Of the noted Soviet poster artists of the photomontage and Socialist Realism aesthetics, Viktor Borisovich Koretskii stands out as one of the most iconic. Koretskii attended the Secondary Professional Art School in Moscow from 1921 to 1929. He began working as a professional graphic designer in 1931 and he immediately gained recognition in the Soviet Union. His professional break-through occurred while working for the major state publishing houses Iskusstvo and Ogiz-Izogiz. During this that period of his work, he concentrated on (and perfected) his technique of photomontage. However, the period of the early 1930s in the Soviet Union meant that Koretskii had to move away from his own avant-garde style of discontinuous photomontage in order to be more consistent with the Socialist Realist dogma dictated by the government. During the 1930s, Koretskii also worked as an artistic director and decorator for Nikolai Okhlopkov 's Realistic Theatre and for Yurii Zavadsky's theatre-studio. From 1939 to 1987, he was a member of the editorial board of the film advertising publishing house Reklamfilm.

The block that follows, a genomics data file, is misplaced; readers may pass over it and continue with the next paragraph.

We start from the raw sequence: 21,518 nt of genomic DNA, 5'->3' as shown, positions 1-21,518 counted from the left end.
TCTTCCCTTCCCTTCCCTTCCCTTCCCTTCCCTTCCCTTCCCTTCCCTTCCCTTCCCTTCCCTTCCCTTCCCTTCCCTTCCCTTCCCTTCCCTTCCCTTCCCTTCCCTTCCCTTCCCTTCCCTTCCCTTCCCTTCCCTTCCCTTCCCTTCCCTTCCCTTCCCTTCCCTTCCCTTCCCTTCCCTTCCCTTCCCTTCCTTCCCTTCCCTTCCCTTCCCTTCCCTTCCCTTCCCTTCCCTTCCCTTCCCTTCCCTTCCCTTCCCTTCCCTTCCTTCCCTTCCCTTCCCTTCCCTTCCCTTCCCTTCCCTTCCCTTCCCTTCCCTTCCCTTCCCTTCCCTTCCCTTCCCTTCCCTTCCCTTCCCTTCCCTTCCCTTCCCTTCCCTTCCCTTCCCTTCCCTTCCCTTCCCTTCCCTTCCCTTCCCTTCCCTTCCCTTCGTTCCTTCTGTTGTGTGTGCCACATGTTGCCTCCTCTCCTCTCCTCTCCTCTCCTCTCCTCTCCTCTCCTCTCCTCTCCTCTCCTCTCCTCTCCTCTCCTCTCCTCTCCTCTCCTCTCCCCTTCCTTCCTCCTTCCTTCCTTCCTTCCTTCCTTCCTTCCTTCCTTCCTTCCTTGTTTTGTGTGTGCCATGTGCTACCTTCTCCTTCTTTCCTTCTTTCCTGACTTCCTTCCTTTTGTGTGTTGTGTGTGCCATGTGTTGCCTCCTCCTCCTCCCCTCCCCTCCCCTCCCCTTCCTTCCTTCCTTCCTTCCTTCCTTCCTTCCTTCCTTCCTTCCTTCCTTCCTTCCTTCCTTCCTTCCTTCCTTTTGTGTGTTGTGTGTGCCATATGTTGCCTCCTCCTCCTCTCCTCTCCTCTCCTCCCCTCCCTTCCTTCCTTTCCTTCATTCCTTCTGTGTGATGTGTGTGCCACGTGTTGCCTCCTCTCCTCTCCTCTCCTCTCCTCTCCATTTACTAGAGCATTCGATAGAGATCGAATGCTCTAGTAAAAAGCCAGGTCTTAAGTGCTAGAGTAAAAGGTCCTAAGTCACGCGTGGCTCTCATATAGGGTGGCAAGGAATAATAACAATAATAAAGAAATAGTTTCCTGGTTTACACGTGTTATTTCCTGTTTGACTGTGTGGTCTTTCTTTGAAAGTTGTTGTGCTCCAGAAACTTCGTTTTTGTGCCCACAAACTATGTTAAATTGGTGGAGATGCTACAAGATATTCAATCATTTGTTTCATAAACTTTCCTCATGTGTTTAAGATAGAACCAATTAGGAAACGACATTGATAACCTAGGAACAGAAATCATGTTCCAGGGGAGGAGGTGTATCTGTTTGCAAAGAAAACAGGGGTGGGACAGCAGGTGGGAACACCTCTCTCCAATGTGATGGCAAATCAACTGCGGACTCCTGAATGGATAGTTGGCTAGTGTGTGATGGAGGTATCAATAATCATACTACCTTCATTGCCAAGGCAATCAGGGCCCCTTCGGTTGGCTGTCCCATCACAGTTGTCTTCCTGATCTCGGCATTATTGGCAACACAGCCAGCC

The 5th Typography was a Moscow printer located at 21 Little-Moscow Street. According to research in published Soviet works from the 1960s, the 5th Typography likely served as a contract printer for Sovetskii Khudozhnik (Soviet Artist), the publishing house for the Artists’ Union of the USSR. In the mid-1970s, the 5th Typography became a contract printer for the State Committee of the Council of Ministers of the USSR on Publishing, Printing and the Book Trade. In the immediate post-Soviet era, the printer became Moscow Printing House No. 5 of the Committee of the Russian Federation on Printing.
Sovetskii Khudozhnik (Soviet Artist) was a publishing house that chiefly served the Artists’ Union of the USSR. The house was founded in Moscow in 1963 during a period of reorganization within the state publishing sector. Sovetskii Khudozhnik turned out albums, art reproductions, postcards and art books, catalogs, brochures and, posters. It also produced illustrated monographs on contemporary artists and collections. In the early 1990s, it was renamed Galart Publishing House.